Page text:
A program in St. Albans middle schools is inspiring girls to fly, in some cases for the first time.
Cliff Coy's interactive approach captivates a crew of middle school girls from St. Albans and makes the science of flying easy to understand.
Rosie's Girls is a program started by Vermont Works for Women, to build self-esteem. Erica Bertucci runs Rosie's Girls in St. Albans.
"There's a lot of mixed messages in media and girls that we had that were very active often, all of a sudden it's all about looks and so we really want to focus on giving them experiences," Bertucci said.
The girls are offered experiences with a specific focus on non-traditional trades which is why they're spending a day at the airport.
"I'm really excited," Abbie Casey said.
Abbie is going into the seventh grade at St. Albans City School. Like all the girls here, she's about to take her first flight in a small plane.
"It's really exciting because I might get to fly the plane and I never really thought I'd be able to do that before. I think it'll be really fun and really cool," said Abbie.
She'll be sharing the cockpit with a pro. George Coy has been teaching people to fly since long before Abbie was born.
Abbie is joined on board by Marina Holobowicz, a seventh-grader at St. Albans Town School.
And with the roar of the engine, they're off. They got a birds eye view of the place they call home. A view they've never seen quite this way. Abbie even got to take control, as promised by her instructor.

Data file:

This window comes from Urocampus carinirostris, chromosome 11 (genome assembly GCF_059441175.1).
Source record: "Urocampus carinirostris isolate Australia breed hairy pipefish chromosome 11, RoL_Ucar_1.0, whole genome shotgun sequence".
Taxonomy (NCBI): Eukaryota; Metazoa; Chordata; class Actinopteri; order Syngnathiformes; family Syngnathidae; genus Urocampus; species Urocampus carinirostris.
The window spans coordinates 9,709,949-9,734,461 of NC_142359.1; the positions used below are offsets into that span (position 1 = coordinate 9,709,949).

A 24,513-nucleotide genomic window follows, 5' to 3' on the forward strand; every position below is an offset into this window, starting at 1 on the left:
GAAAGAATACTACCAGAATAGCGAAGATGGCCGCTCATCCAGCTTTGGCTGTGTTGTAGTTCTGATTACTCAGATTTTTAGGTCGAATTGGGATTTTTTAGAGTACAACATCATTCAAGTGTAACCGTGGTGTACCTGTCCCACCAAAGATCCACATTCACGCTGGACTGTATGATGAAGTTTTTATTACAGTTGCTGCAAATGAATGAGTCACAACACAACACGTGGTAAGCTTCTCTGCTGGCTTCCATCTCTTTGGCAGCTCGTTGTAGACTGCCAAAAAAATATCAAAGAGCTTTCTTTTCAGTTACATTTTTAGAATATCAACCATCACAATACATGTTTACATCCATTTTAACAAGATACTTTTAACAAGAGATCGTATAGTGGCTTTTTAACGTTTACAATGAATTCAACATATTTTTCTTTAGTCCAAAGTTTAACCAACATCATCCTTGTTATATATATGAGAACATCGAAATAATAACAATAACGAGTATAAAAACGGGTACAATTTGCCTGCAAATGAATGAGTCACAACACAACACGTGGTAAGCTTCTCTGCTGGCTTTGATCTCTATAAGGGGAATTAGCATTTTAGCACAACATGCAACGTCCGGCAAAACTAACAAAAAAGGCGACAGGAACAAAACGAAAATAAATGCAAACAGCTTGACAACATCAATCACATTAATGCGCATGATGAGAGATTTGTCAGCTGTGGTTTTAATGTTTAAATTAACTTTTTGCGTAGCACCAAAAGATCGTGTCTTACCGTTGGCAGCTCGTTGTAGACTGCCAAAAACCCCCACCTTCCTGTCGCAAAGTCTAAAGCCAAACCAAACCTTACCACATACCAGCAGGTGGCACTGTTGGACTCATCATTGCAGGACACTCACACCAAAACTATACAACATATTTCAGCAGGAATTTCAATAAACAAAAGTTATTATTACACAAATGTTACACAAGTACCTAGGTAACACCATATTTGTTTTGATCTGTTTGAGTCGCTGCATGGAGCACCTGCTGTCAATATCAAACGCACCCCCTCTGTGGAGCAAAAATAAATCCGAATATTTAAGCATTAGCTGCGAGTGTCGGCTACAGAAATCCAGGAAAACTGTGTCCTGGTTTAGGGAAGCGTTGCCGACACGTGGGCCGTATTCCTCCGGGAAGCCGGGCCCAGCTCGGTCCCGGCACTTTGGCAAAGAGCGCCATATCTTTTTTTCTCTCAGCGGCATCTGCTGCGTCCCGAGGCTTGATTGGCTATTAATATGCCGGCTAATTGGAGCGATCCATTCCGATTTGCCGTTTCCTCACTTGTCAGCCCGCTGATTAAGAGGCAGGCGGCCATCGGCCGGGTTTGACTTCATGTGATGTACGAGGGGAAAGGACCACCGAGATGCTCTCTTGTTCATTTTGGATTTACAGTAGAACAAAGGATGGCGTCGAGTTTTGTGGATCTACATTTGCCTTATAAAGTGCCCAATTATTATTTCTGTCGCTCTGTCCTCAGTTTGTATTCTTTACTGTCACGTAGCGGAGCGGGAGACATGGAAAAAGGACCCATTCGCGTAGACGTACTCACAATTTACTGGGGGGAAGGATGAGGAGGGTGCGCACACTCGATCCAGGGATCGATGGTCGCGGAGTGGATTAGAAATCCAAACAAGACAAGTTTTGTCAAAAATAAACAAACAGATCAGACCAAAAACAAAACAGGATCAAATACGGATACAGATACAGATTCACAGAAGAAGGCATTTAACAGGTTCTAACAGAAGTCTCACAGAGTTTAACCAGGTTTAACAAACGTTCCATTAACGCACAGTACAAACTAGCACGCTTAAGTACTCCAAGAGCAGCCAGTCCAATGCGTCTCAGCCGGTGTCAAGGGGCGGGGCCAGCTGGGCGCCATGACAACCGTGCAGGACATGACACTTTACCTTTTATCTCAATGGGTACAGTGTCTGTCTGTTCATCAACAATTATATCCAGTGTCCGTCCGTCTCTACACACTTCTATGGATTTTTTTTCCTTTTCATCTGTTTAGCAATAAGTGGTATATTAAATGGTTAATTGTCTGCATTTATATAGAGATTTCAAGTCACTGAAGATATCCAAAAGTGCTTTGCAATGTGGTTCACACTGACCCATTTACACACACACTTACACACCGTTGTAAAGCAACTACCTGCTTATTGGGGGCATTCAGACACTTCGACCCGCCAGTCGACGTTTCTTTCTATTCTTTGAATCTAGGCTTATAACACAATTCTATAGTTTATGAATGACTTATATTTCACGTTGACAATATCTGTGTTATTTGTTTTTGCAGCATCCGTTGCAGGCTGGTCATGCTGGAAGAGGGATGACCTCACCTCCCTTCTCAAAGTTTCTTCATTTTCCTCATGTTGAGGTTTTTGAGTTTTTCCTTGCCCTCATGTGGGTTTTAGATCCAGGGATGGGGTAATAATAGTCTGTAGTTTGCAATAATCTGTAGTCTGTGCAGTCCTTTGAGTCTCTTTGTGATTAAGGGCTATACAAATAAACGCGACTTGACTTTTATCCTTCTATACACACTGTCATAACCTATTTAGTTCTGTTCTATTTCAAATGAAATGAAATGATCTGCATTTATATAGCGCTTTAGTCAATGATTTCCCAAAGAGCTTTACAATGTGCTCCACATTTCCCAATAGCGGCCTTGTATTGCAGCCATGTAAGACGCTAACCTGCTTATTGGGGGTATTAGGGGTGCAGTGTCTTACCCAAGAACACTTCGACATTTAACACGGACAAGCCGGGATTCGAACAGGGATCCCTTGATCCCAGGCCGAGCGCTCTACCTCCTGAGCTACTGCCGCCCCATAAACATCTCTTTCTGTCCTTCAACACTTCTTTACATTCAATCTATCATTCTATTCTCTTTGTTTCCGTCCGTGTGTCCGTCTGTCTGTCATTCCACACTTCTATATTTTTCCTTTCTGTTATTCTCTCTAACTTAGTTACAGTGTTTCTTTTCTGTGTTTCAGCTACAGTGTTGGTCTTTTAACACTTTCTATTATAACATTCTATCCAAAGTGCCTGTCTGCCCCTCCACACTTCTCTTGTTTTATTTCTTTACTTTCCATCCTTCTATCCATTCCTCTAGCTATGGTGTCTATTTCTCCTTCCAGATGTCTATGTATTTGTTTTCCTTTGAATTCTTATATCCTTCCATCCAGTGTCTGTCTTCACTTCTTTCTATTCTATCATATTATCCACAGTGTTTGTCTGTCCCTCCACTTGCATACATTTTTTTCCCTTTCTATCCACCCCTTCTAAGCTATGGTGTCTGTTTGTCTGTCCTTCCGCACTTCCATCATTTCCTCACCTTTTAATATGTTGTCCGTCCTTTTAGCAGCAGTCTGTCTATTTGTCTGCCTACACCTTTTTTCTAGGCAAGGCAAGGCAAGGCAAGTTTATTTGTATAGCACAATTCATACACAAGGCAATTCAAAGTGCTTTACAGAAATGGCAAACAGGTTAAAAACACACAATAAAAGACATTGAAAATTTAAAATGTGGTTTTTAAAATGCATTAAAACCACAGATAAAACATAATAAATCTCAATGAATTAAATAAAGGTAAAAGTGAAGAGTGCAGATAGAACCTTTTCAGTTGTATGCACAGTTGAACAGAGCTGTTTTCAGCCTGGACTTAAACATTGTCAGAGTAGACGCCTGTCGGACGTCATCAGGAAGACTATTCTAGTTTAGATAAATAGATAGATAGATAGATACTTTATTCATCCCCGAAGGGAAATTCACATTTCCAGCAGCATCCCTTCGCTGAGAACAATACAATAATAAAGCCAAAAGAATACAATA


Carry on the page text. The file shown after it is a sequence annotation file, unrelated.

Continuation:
After about 15 minutes up in the air, they line up the runway ready for landing.
Reporter Julie Kelley: So how was it ... Awesome!
Abbie: It was really fun.
Abbie hasn't decided if she'd like to actually become a pilot, but the exposure from Rosie's Girls to things like flying a plane has made her realize that the sky is the limit!
"It's given me an idea of some things that I could do when I get older that I never thought that I could have the option to do," said Abbie.
Encouraging a love of aviation expands beyond Rosie's Girls. Missiquoi Valley has an after school program on Thursdays and it's not unusual for teachers in Franklin County to tie in lessons, like the physics of flight.
Bertucci says Rosie's Girls is also available for girls in Essex, Barre and Rutland, and she says it even inspired a group in California to start it there.
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